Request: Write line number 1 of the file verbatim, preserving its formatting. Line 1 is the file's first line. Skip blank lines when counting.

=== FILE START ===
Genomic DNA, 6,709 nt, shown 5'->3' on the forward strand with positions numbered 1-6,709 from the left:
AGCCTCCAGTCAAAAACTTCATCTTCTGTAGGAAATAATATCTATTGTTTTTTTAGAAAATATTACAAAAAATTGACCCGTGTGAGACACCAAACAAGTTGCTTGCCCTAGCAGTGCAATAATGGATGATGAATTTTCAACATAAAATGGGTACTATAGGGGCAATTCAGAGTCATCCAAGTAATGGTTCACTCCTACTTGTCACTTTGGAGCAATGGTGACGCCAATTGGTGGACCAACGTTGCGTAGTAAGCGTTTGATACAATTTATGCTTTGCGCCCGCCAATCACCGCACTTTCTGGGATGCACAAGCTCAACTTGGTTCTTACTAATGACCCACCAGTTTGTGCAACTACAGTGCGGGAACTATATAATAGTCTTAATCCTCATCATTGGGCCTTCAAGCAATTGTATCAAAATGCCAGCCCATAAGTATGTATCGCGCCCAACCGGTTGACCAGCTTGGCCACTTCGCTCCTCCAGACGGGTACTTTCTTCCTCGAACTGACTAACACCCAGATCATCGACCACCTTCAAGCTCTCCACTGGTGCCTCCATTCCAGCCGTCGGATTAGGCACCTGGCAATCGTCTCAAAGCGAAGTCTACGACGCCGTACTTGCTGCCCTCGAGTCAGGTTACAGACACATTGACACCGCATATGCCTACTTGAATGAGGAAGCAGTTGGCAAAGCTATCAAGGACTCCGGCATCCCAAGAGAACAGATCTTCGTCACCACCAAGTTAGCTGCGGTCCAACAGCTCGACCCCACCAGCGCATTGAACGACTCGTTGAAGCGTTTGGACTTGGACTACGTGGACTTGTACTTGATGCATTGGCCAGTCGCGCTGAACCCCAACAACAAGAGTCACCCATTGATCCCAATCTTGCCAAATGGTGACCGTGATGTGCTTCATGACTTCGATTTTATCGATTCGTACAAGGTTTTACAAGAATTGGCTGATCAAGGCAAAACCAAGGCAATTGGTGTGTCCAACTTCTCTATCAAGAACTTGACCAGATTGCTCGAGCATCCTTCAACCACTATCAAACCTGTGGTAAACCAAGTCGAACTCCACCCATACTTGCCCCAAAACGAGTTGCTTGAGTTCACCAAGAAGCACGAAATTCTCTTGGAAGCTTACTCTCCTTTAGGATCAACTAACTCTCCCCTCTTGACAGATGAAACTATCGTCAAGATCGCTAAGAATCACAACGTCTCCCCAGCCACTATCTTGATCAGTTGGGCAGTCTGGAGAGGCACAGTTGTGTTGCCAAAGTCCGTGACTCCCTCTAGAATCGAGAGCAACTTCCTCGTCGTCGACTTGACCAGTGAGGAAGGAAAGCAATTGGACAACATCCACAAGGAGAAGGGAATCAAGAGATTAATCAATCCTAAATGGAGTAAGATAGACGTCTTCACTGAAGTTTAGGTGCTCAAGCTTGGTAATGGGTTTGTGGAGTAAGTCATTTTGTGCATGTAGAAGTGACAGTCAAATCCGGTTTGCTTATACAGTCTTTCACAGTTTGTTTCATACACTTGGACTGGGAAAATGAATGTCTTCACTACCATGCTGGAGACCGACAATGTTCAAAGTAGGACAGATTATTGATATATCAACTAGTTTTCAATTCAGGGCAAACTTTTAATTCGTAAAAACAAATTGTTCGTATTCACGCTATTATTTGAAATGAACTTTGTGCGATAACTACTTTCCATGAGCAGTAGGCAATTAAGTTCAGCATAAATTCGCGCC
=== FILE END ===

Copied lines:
Genomic DNA, 6,709 nt, shown 5'->3' on the forward strand with positions numbered 1-6,709 from the left: